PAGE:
Unlike the Slam videos previously posted, some of these are from readings. So, there is no pressure to be ‘entertaining’, no ‘cash prizes’, and no ‘popularity contest’.
Just pure poetry, written and delivered to a listening audience. It will become self-evident why the more lyrical or long pieces were not performed in the Slam setting. And some pieces WERE delivered in Slam, but these performances of them aren’t in that pressure cooker atmosphere and are, to my mind, better for it. By that I mean, more sincerity, and fewer histrionics.
Here’s the first: ‘Debeaked and Dangerous’ by Liz Hall, filmed at The Punters Club, Fitzroy, as part of the show ‘Shelton Lea presents the Radical Poets’, circa 1989
And the SKA TV cover for that show:
Performance on ACTV, Austin Texas, March 1994. Liz Hall. ‘Snake’, ‘My Sister has a New Set of Breasts’, and ‘Notes for When the City Gets Too Much’
Austin International Poetry Festival, 1994.
‘Fires’, ‘Texas Separation Poem’, and ‘Penis Envy, Sibling Style’
AIPF, Chicago House Reading. ‘The Raped Woman’, ‘For Ms Ruthie’, ‘Smooth: Reflections on a Long Love Affair with Pink Disposable Razers’
Poem written spontaneously to a theme: ‘Is Sexuality an Issue?’
The only performance of this piece EVER. In fact, I had forgotten it even existed.
Poem written spontaneously to a theme #2.
The theme was to argue for or against Capital Punishment, and I was given the ‘for’ side to argue, despite being against it. Which necessitated coming up with a real example in which I actually would endorse CP, taken from that day’s news stories.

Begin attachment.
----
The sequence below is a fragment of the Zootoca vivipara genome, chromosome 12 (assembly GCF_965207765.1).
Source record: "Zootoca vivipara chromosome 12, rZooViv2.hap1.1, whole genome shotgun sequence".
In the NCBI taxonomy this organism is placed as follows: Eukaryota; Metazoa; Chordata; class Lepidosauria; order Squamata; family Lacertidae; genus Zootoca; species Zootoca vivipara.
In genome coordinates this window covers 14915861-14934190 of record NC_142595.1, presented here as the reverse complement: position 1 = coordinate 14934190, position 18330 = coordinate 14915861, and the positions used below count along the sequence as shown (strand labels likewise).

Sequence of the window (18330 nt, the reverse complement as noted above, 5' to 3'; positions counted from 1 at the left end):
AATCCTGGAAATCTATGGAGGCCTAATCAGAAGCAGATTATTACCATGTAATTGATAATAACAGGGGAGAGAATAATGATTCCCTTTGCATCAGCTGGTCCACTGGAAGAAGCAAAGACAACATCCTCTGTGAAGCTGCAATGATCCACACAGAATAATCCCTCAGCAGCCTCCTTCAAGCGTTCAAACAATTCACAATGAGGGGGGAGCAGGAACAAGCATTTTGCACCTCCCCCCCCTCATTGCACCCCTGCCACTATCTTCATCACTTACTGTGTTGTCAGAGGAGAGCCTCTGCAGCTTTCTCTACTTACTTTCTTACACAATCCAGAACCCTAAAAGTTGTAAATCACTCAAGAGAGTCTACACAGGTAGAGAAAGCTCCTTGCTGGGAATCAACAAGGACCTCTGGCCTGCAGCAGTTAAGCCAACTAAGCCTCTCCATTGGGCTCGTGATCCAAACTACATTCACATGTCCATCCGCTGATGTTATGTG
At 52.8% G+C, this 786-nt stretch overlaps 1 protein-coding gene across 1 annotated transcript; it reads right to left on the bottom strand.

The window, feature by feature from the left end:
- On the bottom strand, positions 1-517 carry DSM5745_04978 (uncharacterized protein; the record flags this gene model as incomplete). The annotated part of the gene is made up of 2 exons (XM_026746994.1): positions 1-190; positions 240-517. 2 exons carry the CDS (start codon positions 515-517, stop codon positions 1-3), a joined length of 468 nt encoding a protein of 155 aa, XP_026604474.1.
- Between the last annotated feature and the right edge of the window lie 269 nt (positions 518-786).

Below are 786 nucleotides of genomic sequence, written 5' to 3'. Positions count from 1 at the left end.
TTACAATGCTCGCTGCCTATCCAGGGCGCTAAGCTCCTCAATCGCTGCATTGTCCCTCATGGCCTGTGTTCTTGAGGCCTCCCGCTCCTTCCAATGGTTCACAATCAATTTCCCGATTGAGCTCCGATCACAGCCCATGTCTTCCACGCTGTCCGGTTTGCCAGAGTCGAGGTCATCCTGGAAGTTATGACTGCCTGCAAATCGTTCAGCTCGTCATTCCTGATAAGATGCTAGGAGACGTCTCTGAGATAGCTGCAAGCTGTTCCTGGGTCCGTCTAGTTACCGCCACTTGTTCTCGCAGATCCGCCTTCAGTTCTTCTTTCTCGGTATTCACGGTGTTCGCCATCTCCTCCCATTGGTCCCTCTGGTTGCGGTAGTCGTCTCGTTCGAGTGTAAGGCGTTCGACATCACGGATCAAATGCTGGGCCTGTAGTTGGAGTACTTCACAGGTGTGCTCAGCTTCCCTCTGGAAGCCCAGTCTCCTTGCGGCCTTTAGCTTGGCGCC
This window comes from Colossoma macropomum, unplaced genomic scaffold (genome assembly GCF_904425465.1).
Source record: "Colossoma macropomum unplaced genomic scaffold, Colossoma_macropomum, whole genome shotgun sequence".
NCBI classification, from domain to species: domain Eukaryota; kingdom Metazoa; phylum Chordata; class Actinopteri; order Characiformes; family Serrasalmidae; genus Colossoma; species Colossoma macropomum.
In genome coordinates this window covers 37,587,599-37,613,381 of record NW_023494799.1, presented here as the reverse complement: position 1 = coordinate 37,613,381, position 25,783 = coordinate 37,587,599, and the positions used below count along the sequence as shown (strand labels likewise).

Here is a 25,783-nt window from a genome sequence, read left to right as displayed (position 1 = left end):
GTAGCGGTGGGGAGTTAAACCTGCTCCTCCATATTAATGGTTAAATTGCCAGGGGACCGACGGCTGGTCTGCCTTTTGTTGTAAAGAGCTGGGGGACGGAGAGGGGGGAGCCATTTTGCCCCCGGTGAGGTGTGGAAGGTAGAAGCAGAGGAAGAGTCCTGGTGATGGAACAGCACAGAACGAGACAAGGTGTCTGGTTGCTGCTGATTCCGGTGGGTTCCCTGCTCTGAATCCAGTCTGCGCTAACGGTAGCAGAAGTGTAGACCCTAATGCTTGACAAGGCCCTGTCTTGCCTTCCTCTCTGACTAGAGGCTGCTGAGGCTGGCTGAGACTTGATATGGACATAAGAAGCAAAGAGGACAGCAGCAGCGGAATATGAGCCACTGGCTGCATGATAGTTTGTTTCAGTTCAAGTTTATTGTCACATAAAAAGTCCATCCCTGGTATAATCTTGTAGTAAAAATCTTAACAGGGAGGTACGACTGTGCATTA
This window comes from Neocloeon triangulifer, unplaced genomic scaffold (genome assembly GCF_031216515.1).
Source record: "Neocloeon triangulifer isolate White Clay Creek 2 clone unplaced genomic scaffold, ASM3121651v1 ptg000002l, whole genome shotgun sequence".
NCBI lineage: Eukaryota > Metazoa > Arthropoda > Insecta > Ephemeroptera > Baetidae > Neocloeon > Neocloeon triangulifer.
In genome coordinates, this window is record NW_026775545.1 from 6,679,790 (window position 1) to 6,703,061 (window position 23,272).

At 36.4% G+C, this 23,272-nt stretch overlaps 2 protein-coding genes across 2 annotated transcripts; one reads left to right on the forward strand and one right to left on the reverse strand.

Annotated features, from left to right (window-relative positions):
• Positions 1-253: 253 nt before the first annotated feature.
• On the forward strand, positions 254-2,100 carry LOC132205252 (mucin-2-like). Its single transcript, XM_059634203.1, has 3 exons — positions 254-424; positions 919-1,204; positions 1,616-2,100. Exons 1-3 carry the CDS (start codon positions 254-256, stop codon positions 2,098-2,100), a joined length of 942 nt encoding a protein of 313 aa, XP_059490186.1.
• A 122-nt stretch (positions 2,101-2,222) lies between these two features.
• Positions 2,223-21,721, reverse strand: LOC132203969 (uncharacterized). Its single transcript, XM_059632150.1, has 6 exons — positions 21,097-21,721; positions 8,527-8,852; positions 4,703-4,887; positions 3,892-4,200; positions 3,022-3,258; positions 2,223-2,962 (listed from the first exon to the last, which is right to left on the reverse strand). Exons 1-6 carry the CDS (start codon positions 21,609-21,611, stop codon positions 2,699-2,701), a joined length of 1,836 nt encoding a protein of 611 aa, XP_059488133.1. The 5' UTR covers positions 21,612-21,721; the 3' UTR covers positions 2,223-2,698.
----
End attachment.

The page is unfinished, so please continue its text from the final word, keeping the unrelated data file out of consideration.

‘Dead Women’. The only performance EVER of this piece.
And now for a REAL relic. The following video was shot at Cafe Jammin, Middle Park, Melbourne, circa 1984-5, with the interviews shot in our homes.
Both Komninos Zervos and myself were regular performers at this weekly venue. Unlike the pubs, Cafe Jammin was a friendly place for women from the get-go. The videographer (Mark McAuliffe, from memory) made this as a pilot for a series that never got off the ground.
Before I started attending readings, my feminism was latent and quiet. But dealing with ‘poets’ and poetry audiences soon changed that. I was appalled by the sexism and harassment I experienced as a young woman. The work here is bitingly indicative of this fact.
If only I had been a man, I might just have been able to play with being funny, as well as poetic, as Kom so clearly does in his excellent work here. (Some women, bless ‘em, did say they found these poems of mine funny anyhow, but i’d call them ‘satirical’.). It’s a bit hard to be funny when you’re also feeling targetted and angry because some slimeball has his hand on your arse. Just sayin’! 😉